He mentioned a proposal last month to hold a vote in 2010 to allow him to run for re-election in 2012, when his current term expires. Billboards proclaiming “Por Ahora” — “For Now” — have gone up in the capital, reminding Venezuelans that Mr. Chávez will not give up his quest to reconfigure society.
Mr. Chávez has also not given up on his efforts abroad to deepen alliances with like-minded leaders. For instance, even as Venezuela struggles with a shortage of oil-drilling rigs, the government has sent two rigs to Ecuador, whose president, Rafael Correa, is a Chávez supporter.
This foreign aid, once tolerated by Mr. Chávez’s supporters, is emerging as a source of resentment among those left out of the country’s oil boom. “I see Chávez traveling and traveling abroad, and the money ends up somewhere else,” said Jesús Camacho, 29, who sells coffee on the street in Catia, an area of slums here, making about $8 a day.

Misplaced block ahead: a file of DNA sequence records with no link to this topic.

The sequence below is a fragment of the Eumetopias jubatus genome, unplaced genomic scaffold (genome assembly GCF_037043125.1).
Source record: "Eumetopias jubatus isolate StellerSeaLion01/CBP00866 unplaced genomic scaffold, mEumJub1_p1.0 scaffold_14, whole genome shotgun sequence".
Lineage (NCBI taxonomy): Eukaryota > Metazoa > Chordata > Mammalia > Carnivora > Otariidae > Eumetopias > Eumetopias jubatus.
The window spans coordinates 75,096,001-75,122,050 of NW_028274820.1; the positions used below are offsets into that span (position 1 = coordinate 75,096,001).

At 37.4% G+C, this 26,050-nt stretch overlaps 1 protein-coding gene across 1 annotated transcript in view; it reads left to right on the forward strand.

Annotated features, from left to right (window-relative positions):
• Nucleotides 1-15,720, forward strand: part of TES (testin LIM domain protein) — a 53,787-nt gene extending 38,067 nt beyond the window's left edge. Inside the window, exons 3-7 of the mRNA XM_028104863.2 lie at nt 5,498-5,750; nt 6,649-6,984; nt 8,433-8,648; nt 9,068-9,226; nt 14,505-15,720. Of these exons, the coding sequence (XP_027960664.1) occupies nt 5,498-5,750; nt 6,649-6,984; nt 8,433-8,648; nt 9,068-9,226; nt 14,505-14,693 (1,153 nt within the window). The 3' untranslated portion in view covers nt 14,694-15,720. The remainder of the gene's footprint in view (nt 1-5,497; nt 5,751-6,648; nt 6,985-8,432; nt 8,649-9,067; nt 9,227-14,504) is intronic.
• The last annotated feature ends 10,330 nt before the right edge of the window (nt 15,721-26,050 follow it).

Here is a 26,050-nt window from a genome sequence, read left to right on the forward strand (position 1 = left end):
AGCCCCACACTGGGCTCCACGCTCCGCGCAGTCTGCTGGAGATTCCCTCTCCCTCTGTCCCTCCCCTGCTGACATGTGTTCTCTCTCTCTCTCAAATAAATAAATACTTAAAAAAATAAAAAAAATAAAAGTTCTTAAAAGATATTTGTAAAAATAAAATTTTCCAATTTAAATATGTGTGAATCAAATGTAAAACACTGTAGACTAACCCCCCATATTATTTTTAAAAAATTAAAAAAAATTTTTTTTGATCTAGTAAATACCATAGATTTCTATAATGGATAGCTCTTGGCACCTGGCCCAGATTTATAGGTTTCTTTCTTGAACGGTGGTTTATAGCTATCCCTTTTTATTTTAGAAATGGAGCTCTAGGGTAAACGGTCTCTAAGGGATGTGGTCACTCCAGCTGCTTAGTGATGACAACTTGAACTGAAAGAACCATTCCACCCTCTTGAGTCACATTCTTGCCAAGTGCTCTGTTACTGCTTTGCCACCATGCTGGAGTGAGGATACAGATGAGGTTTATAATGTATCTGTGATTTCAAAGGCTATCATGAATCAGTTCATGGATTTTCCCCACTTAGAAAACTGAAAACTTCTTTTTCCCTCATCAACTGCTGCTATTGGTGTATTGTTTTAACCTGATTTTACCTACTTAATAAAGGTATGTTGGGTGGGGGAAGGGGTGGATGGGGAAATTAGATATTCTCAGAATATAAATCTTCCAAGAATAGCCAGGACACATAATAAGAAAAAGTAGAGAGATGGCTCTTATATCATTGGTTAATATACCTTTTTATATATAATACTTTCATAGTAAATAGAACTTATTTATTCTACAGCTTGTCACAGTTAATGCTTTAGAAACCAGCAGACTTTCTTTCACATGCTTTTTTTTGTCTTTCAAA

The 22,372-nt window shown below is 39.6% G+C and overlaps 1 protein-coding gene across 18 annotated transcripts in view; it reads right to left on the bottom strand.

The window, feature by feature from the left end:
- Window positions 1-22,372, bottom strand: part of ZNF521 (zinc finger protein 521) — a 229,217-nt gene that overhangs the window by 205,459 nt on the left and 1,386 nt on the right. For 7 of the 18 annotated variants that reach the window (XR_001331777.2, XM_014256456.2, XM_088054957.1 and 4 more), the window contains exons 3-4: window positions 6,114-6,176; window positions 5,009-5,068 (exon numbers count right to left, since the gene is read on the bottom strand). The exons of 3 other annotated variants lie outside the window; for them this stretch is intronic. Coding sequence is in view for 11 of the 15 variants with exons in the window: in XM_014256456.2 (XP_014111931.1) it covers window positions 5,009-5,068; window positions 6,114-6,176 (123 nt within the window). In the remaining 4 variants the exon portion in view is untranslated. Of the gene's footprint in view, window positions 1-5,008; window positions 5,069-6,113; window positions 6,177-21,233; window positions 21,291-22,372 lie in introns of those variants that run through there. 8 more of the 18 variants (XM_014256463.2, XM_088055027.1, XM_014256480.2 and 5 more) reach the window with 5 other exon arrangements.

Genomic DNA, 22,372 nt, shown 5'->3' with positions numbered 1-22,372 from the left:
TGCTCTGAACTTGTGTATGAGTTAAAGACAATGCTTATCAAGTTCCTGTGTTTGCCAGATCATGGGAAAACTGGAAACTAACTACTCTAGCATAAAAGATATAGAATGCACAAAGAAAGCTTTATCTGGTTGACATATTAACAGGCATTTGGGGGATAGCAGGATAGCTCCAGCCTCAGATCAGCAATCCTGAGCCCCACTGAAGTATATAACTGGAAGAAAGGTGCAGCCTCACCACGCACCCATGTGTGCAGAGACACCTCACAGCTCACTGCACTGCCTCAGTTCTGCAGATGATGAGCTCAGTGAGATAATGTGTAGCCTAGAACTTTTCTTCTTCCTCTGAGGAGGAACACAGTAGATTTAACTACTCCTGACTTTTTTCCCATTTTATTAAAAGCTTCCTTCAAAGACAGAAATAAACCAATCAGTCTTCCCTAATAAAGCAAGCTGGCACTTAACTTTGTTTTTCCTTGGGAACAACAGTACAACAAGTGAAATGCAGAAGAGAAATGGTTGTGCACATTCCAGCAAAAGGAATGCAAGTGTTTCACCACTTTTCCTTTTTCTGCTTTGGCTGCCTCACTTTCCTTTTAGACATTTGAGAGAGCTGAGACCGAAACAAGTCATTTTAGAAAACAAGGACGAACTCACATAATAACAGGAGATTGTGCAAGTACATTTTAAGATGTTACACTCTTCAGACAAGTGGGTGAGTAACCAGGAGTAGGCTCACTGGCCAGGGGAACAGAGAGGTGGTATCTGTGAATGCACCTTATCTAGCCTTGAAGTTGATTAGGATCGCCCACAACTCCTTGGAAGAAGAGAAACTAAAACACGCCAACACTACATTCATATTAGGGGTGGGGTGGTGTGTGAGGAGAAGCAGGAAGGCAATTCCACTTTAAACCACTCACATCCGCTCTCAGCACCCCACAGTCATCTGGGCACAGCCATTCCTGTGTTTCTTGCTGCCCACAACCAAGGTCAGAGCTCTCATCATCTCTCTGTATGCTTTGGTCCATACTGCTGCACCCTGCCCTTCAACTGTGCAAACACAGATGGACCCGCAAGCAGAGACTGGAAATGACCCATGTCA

Mr. Camacho said he had always voted for Mr. Chávez but had recently lost faith in politics. “This situation will be fixed by no man,” he said. “Only God.”

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Wednesday, January 23, 2008



For those of you that aren’t Venezuelans, PDVSA is our state-owned oil company and the livelihood of our economy


*** PDVSA’s oil production is down but milk imports are up.